Skip to main content

The Sims 3 review

Love, work and kleptomania return

While The Sims 2 had destinations beyond your own house, visiting them meant a discouragingly long load. Now your hometown is exactly that, explorable on foot, bike or car. While you run your Sims, others are living, dying and breeding all around you. This once claustrophobic game now has a greater scope and a sense of exploration.

Each location serves a purpose. Tom’s Lifetime Wish is to become a Creature-Robot Cross Breeder, so he gets a job at the science facility. Tim wants to be an international secret agent, and starts by working at the police station. If you have the funds, you can become a partner or owner of these businesses. You can’t see inside any of the work-related buildings. Your Sims’ actions there are influenced via a drop-down menu. Buildings you can see inside include community lots – a gym, an art gallery, the park – or neighborhood houses.

Traits let you clearly define the personalities of your characters and create entirely different situations. Craig’s Evil trait inspires him to pursue the criminal career path, but he struggles because he’s also Inappropriate and Insane. Aside from being arrested after his first day of work, he’s also stolen candy from a baby, insulted that baby to her mother, and eventually entered into a fistfight with the woman. Which he lost. These things wouldn’t happen with Tim, whose Childish and Over-Excitable traits mostly just cause him to really like playing computer games.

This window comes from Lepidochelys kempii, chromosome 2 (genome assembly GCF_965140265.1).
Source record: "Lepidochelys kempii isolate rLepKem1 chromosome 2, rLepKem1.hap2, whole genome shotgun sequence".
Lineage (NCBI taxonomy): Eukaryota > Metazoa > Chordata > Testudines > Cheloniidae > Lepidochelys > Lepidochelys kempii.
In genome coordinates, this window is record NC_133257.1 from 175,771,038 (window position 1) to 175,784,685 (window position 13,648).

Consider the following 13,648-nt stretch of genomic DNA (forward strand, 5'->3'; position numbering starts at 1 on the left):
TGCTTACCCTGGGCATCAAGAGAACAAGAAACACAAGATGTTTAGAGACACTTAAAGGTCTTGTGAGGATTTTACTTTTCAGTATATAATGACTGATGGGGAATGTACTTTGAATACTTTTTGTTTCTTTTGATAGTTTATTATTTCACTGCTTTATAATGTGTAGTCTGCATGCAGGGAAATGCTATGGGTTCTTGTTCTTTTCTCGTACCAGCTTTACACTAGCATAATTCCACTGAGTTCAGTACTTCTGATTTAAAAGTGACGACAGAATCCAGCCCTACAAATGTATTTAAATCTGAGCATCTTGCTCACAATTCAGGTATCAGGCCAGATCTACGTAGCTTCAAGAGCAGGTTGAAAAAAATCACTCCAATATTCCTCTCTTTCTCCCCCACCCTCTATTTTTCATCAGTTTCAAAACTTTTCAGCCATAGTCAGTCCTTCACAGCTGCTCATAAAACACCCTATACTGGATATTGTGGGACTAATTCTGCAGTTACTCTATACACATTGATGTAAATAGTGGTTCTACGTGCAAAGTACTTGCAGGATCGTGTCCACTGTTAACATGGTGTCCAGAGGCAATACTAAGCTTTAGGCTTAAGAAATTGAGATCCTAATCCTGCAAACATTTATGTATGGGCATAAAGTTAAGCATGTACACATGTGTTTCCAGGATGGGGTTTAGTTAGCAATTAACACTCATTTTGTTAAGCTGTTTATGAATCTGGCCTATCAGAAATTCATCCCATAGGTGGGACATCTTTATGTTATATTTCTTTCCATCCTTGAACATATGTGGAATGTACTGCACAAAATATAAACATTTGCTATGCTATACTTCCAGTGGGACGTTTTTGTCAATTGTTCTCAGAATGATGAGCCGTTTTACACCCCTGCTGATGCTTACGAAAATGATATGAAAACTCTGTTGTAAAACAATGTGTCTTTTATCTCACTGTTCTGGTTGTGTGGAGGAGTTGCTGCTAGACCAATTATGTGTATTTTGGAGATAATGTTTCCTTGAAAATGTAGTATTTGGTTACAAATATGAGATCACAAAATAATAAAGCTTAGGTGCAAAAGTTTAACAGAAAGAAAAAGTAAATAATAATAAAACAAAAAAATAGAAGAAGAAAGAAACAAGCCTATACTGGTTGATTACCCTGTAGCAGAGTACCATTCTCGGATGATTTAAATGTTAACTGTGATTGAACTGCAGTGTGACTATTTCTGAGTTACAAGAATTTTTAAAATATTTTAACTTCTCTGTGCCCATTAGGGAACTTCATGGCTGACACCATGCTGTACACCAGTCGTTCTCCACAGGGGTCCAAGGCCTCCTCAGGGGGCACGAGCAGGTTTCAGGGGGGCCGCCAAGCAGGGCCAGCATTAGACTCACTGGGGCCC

Fundamentally, The Sims 3 is still The Sims. Although a significant improvement, wishes are just a small change from The Sims 2’s wants and fears. Traits are just a better version of the previous personality points. The roamable town feels essential, but it’s mostly a technological leap. There are new video editing tools, letting you create sets, soundtracks, edit and share custom content, but people were doing that before, too. You’ll be doing exactly the kinds of things you did in previous games. It’s just a lot slicker.

What EA has done is create a platform for a new generation of expansion packs and downloadable content. Depending on where they take it, this might be like ‘needing’ to buy all your old films again on Blu-ray, or it might allow for new, exciting additions as towns expand in scope and scale. If you already have expansion packs for Sims 2 that add seasons, pets and witches, the basic Sims 3 feels like a step back. Yet the core of The Sims 3 is more powerful than ever. Their world, all jaunty music and exaggerated animation, isn’t just a platform for expansion packs, but for exploring your own feelings.

June 3, 2009

More info

GenreSimulation
DescriptionWhat EA has done is create a platform for a new generation of expansion packs and downloadable content. If you already have expansion packs for Sims 2 that add seasons, pets and witches, the basic Sims 3 feels like a step back. Yet the core of The Sims 3 is more powerful than ever.
Franchise nameThe Sims
UK franchise nameThe Sims
Platform"PC","PS3","Xbox 360","3DS","Wii","DS"
US censor rating"Teen","Teen","Teen","Teen","Teen","Teen"
UK censor rating"12+","12+","12+","12+","12+","12+"
Release date1 January 1970 (US), 1 January 1970 (UK)
Less